Gaming experts at G2E Asia discuss the phenomenal rise of social gaming in Asia, and the various approaches states are taking to understand, encourage or inhibit its appeal.
The immense popularity of social gaming is starting to raise eyebrows in Asia. Whether driven by concern, curiosity or commercial opportunity, states are adopting a variety of stances.
Crudely understood as non-money gaming, players routinely pay-to-play social games – they can’t win money, but can win points to carry on playing – already generating a multi-billion dollar sector in Asia, through this one format alone.
However, the ability to buy-in and cash-out points with third-party vendors outside of the game can blur the distinction between gaming and gambling, leaving many watchdogs unsure how to approach this already ubiquitous phenomenon.
Harmen Brenninkmeijer, founder of Dynamic Partners, notes that social gaming, in its purest form, is the natural online expression of an embedded community culture in Asia, of which gaming has always played fundamental role. It’s little wonder social gaming is everywhere.
“If you look at the big tech companies – Tencent, Alibaba and so on – far more games are being offered in Asia than by an average European telecoms company,” says Brenninkmeijer.
“In-store loyalty coupons are also much bigger in Asia, and when you look at marketing here, a lot of that happens through games and quizzes that attract people’s interests. It’s an inherent part of the culture.”
Social gaming is currently legal everywhere in Asia, as long as there’s no prize money involved.
“But the problem is, in China and in general, people will always find a way to buy and sell points,” he adds. “So there’s an underground economy that always gets generated.”
Taiwan has taken an opportunistic approach. A court judge recently ruled that as social gaming operators were separate from the third party “coin vendors” that cash-in points, there was nothing in Taiwanese law that could prohibit social game providers. A thriving sector of both players and providers has since been able to flourish there – offering huge economic benefits.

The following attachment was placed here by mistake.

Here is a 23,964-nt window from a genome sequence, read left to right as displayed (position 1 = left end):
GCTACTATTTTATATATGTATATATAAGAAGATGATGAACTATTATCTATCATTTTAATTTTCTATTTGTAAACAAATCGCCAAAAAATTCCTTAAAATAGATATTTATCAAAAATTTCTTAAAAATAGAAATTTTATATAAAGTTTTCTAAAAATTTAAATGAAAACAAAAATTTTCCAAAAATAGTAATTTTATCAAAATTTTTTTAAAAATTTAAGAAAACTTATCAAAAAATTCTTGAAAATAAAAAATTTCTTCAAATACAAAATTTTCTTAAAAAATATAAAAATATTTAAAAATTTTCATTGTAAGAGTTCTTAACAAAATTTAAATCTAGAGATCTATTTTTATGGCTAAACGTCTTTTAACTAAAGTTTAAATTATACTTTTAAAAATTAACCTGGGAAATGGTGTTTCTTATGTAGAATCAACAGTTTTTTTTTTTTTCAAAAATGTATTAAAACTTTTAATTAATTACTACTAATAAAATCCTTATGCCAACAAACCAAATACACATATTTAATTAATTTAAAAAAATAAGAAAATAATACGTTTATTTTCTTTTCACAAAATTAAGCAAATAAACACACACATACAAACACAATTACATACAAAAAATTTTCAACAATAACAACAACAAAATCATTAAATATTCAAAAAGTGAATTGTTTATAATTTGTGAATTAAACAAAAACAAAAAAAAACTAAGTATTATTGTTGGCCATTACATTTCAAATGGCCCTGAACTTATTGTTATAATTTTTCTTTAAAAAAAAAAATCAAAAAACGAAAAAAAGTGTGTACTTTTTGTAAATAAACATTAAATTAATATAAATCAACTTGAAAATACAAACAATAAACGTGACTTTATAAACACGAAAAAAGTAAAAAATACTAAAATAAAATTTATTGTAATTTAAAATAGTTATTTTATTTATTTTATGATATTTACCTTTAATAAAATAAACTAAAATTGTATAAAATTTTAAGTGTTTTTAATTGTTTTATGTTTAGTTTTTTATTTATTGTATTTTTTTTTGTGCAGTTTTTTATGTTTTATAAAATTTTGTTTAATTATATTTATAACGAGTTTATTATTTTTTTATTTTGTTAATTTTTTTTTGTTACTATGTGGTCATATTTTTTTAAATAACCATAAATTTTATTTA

A similar situation persists in Japan, but is being monitored closely. Pachinko is essentially the land-based father of social gaming – players buy tokens, win tokens and cash them in with a third-party. It’s not technically gambling in Japan, but at $200bn a year it constitutes the largest gaming market in the world. Increasingly sales are moving online.
“This is the trend in Japan,” said Ayako Nakayama, executive director at the Japan IR Association. “Everyone has a smartphone and many people play social games online. It’s easy to buy, and easy to convert into cash. But it’s another aspect of the gaming industry that the government wishes to have more control over.”
Meanwhile various emerging markets, such as Vietnam, are likely to remain curious, and tread cautiously when they do. Social gaming regulations will “probably take a few more years,” said Augustine Ha Ton Vinh, CEO of Stellar Management.
“The government is very much aware of it, but sees it as entertainment – just kids playing games. But when they see the money coming in, and the gambling rings involved, they will look to regulate and control it.”
In China however, more ominous moves have already been made. In April Chinese officials informed that all Texas Hold’Em apps will be banned as a gambling product from 1 June.– a decision which has put much of the country’s social gaming sector in doubt.
“China is a unique market and the Chinese government’s regulatory position is even more unique,” said Michael Zhu, senior VP of international operations at the Innovation Group. “It’s very unfortunate for the industry to see this sudden and very firm ban.”
Even though only Texas Hold’Em was referred to in April, Zhu notes that everything poker related has already been taken down from the major app stores.
“It’s hard to quantify the dollar amount [of revenues affected] as its supposed to be social,” Zhu added. “But what’s more profound is the wider impact. If the government bans poker programs overnight, how can anyone predict what other social games will be banned? This has a huge impact on service providers and R&D departments.”
Operating without regulations may come with its perks, but the Chinese example shows how dangerous that can be. Although China’s poker ban came about after an expose on third-party vendors exchanging game-coins for cash, the government’s response was to change poker’s status from a game of skill to a game of chance – a distinction which could affect many other games.
A clear definition of what social gaming is and must be, would perhaps go some way to prevent such heavy-handed remedies.
“What should happen is that the coins people play with are disconnected from the points they win,” says Brenninkmeijer. “That way there is no secondary market. I’m the one that plays, then I’m the one that can win. That’s the distinction we need.”